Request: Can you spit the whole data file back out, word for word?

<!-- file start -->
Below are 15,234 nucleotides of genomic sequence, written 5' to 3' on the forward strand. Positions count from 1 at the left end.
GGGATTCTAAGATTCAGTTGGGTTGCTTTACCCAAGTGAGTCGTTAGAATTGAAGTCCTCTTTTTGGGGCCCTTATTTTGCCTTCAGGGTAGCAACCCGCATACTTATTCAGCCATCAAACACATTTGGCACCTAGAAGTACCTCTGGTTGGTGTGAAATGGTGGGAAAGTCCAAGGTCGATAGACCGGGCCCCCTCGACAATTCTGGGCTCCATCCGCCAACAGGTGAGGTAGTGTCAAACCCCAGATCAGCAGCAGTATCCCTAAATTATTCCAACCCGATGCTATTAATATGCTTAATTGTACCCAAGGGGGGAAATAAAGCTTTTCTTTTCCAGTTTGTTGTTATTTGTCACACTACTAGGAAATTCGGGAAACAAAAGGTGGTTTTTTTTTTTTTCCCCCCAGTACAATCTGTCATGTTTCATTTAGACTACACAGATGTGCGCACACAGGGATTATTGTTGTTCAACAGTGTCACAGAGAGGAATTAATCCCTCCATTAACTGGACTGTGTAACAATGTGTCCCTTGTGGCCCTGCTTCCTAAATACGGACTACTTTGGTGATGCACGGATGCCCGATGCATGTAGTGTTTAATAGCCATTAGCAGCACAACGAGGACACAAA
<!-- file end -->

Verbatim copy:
Below are 15,234 nucleotides of genomic sequence, written 5' to 3' on the forward strand. Positions count from 1 at the left end.
GGGATTCTAAGATTCAGTTGGGTTGCTTTACCCAAGTGAGTCGTTAGAATTGAAGTCCTCTTTTTGGGGCCCTTATTTTGCCTTCAGGGTAGCAACCCGCATACTTATTCAGCCATCAAACACATTTGGCACCTAGAAGTACCTCTGGTTGGTGTGAAATGGTGGGAAAGTCCAAGGTCGATAGACCGGGCCCCCTCGACAATTCTGGGCTCCATCCGCCAACAGGTGAGGTAGTGTCAAACCCCAGATCAGCAGCAGTATCCCTAAATTATTCCAACCCGATGCTATTAATATGCTTAATTGTACCCAAGGGGGGAAATAAAGCTTTTCTTTTCCAGTTTGTTGTTATTTGTCACACTACTAGGAAATTCGGGAAACAAAAGGTGGTTTTTTTTTTTTTCCCCCCAGTACAATCTGTCATGTTTCATTTAGACTACACAGATGTGCGCACACAGGGATTATTGTTGTTCAACAGTGTCACAGAGAGGAATTAATCCCTCCATTAACTGGACTGTGTAACAATGTGTCCCTTGTGGCCCTGCTTCCTAAATACGGACTACTTTGGTGATGCACGGATGCCCGATGCATGTAGTGTTTAATAGCCATTAGCAGCACAACGAGGACACAAA